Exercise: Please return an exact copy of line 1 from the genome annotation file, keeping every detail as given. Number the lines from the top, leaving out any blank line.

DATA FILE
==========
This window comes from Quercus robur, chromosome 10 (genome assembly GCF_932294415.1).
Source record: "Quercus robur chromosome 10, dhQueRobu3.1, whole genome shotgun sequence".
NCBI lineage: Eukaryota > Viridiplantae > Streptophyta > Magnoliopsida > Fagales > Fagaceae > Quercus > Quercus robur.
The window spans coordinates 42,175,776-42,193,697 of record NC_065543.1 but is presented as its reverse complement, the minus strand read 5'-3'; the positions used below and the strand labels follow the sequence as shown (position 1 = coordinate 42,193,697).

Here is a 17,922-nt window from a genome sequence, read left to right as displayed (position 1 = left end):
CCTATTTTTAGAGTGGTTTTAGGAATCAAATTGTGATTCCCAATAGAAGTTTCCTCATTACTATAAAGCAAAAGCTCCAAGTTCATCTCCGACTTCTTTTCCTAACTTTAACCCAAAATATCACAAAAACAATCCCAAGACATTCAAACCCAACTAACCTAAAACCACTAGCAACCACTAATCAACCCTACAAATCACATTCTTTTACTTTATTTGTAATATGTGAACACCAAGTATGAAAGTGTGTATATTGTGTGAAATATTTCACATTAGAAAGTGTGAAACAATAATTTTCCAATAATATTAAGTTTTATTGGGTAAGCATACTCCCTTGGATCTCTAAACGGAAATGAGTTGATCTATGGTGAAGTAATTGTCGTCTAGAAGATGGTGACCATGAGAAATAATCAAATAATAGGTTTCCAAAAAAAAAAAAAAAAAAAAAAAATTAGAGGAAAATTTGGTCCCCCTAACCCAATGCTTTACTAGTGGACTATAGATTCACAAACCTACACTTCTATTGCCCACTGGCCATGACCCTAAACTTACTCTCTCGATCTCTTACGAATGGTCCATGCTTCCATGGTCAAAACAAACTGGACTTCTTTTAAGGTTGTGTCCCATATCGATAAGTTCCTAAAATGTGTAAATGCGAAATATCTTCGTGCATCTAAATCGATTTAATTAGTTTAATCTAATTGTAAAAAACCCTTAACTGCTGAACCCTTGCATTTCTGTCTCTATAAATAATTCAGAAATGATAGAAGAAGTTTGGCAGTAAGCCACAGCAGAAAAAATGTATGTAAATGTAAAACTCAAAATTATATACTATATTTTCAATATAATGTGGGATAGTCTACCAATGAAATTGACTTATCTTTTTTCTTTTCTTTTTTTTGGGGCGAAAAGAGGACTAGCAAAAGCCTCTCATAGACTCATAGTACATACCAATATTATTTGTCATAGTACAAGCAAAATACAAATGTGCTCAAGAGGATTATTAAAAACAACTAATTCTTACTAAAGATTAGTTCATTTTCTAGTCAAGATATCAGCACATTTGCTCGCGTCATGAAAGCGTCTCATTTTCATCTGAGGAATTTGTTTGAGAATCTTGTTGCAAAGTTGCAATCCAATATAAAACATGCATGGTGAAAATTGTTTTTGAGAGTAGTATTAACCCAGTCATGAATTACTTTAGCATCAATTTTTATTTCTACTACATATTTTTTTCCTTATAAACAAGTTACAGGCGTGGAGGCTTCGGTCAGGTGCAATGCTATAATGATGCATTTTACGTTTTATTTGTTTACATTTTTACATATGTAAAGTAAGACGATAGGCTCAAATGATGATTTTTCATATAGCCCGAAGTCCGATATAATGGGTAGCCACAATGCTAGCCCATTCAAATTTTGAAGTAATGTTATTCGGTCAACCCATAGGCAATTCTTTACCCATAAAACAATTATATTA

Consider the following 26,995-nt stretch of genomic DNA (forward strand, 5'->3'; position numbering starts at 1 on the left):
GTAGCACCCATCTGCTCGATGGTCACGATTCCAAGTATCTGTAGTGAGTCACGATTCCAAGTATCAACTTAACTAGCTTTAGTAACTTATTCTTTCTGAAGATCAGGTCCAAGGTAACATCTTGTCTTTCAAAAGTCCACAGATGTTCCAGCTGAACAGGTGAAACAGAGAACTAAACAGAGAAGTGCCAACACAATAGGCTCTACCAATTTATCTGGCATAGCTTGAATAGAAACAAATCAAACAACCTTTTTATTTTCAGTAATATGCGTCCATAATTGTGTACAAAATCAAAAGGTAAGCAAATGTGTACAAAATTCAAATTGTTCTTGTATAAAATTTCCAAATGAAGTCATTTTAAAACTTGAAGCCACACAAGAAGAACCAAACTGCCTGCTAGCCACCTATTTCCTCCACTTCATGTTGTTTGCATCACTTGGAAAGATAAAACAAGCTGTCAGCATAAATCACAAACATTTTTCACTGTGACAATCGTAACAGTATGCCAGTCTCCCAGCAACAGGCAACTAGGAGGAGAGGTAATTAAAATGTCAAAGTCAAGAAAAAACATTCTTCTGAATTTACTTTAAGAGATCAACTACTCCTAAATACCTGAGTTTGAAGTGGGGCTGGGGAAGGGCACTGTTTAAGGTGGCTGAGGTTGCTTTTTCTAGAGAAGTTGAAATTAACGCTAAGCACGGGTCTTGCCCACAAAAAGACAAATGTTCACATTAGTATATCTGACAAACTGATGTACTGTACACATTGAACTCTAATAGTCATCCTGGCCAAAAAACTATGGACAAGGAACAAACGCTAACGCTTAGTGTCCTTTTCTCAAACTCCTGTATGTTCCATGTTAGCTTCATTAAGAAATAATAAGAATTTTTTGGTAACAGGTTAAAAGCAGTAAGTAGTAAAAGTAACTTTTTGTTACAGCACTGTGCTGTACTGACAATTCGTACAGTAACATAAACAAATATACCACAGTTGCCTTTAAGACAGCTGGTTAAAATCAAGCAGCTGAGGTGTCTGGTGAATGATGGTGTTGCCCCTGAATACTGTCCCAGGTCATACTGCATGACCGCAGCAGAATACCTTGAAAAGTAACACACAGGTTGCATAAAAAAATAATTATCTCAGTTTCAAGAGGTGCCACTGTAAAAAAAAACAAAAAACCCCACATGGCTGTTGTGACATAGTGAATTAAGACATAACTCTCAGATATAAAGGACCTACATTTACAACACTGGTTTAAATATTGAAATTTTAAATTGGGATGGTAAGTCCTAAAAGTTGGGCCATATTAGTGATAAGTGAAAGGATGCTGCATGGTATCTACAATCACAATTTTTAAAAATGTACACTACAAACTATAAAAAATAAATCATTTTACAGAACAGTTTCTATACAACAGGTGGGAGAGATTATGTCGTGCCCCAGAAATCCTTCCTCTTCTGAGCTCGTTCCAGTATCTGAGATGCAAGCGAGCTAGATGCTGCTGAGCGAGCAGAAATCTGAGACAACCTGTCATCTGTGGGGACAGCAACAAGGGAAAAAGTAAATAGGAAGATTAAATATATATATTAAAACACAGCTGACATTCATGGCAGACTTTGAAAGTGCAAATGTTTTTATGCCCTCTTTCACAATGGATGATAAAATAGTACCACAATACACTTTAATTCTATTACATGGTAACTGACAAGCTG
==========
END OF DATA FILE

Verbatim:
This window comes from Quercus robur, chromosome 10 (genome assembly GCF_932294415.1).